In celebration of Every Simpsons Ever, now available on FXX on demand with Sling Blue, we’ve chosen our favorite Simpsons episode from each of the past 27 (!!!) seasons. Taking an exhaustive look back at the series thus far, it is easy to see why it remains one of the longest-running, beloved and quotable pieces of pop culture. Perhaps South Park summed it up best when one of the boys hatches multiple schemes only to be repeatedly told that The Simpsons already did it.
So now we cordially invite you to head to the Kwik-E-Mart, grab a cold Duff beer (Buzz Cola for the kids) and your favorite flavored donut and enjoy your time in Springfield.
Season 1, episode 1, “Simpsons Roasting on an Open Fire”
Admittedly, revisiting the first season–between the primitive animation and Homer’s Walter Matthau voice — can be trying at times. Alas, the pilot that laid the foundation for 600+ episodes must have done something right. Our first, full 30 minute adventure with the Family Simpson provides Santa’s Little Helper’s origin story and solidly fleshes out the characters we know and love today. See: Marge’s friends and family letter, Lisa’s speech to Aunt Patty regarding belittling Homer, “I’m Bart Simpson, who the hell are you?”
Season 2, episode 9, “Itchy & Scratchy & Marge”
Marge wages a campaign against cartoon violence after Maggie injures Homer while mimicking Itchy & Scratchy. The show eventually retools to a sappy interspecies lovefest under Marge’s guideance and ratings tank instantly as the children of Springfield collectively turn off their TVs (something the staff here at Sling TV does NOT endorse). The subsequent years after this episode debuted saw similar uproars against edgy cartoons like Beavis & Butthead, South Park, Family Guy and even a little show called The Simpsons.
Season 3, episode 10, “Flaming Moe’s”
Season 3: where selecting a single favorite episode of an entire season gets tricky. “Flaming Moe,” the tale of Moe the bartender stealing Homer’s novel/repulsive cocktail recipe, has rightly earned its place in the pantheon of Simpsons episodes. Deep cut: the spot-on 90’s trash TV opening credits of Eye on Springfield are worthy of a local Emmy or Cable ACE nom: https://www.youtube.com/watch?v=6VkuizuorGQ. “There’s a party in my mouth and everyone’s invited,” indeed.
Season 4, episode 9, “Mr. Plow”
Homer’s brief career as snow plow operator Mr. Plow and his self-produced company commercial speak for themselves in perhaps one of the greatest episodes of all time. This is no small feat for Season 4, which overflows with iconic tales of shoddy monorail building/catchy musical numbers (S4E12, “Marge vs. the Monorail”), Bart and Homer finding respective solace in a proxy father and son (S4E14, “Brother from the Same Planet”), Lisa’s immortal “I Choo-Choo-Choose You” Valentine to Ralph Wiggum (S4E15, “I Love Lisa”), Bart and Lisa writing for Itchy & Scratchy via Grampa (S4E19, “The Front”) and snake abuse to the tones of Barry White (S4E20, “Whacking Day”)
Season 5, episode 2, “Cape Feare”
This Cape Fear parody sees the Simpsons go into witness relocation after Sideshow Bob is released from jail and culminates in a musical number that is nothing short of a masterpiece. Family Guy take note: the Bob stepping on rakes scene is the way to do an extended gag.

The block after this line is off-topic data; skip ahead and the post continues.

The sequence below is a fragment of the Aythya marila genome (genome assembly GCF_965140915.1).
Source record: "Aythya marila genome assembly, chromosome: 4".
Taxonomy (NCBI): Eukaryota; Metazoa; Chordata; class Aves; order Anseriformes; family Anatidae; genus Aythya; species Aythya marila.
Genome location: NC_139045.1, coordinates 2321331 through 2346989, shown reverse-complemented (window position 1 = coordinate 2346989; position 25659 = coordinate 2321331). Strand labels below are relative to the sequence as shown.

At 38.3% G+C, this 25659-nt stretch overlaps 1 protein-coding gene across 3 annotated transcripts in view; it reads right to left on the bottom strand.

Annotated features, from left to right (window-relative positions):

Season 6, episode 18, “A Star is Burns”
Springfield holds a film festival in hopes of boosting popularity. Hans Moleman is the episode’s MVP with his America’s Funniest Home Videos tribute submission, Man Getting Hit By Football, and uttering one of the best Simpson’s quotes ever: “I was saying Boo-urns” in response to Mr. Burns’ questioning if the crowd booed his submission. Honorable Season 6 mentions: the solution to detention overcrowding presented in “Treehouse of Horror V” (S6E5), Meryl Streep’s bad girl turn in “Bart’s Girlfriend” (S6E7), Homer’s secret society of “Homer the Great” (S6E12) and Springfield’s prepration for the end of the world in”Bart’s Comet” (S6E14).
Season 7, episode 7, “King Size Homer”
Ladies and gentlemen, you must know that selecting a favorite Season 7 episode has been the “Sophiest” of choices as they are all winners. Fear not, the Sling Blog has higher standards than your local little league; everyone will not be getting a trophy, not on our watch. Seriously though, this season is so spectacular we wouldn’t begrudge you if you stopped reading this and started watching. For those still with us: “King Size Homer” sees Homer hit 300lbs in order to be declared disabled so he can work from home. Mr. Burns’ ancient calisthenics, Dr. Nick’s weight gaining advice, Homer operating a computer and Homer’s muumuu are all worth the price of admission.
Season 8, episode 2, “You Only Move Twice”
Homer accepts a cushy job at the Globex Corporation which requires the family to move to swanky company town Cypress Creek. Unbeknownst to Homer, his new boss with what has to be one of the greatest names invented, Hank Scorpio, is a Bond-level diabolical supervillain. Can any town with a hammock district really be that bad, though?
Season 9, episode 7, “The Two Mrs. Nahasapeemapetilons”
In a refreshingly Apu-centric episode, the Kwik-E-Mart manager’s swingin’ bachelordom comes to an end as his mother arrives from India to plan his arranged marriage.
Season 10, episode 1, “Lard of the Dance”
Homer and Bart start a father and son grease collecting business and encounter some stiff competition proving grease collecting is apparently a profession and a lucrative one at that. Meanwhile, Lisa encounters a too-cool-for-school mean girl classmate voiced by Lisa Kudrow.
Season 11, episode 22, “Behind the Laughter”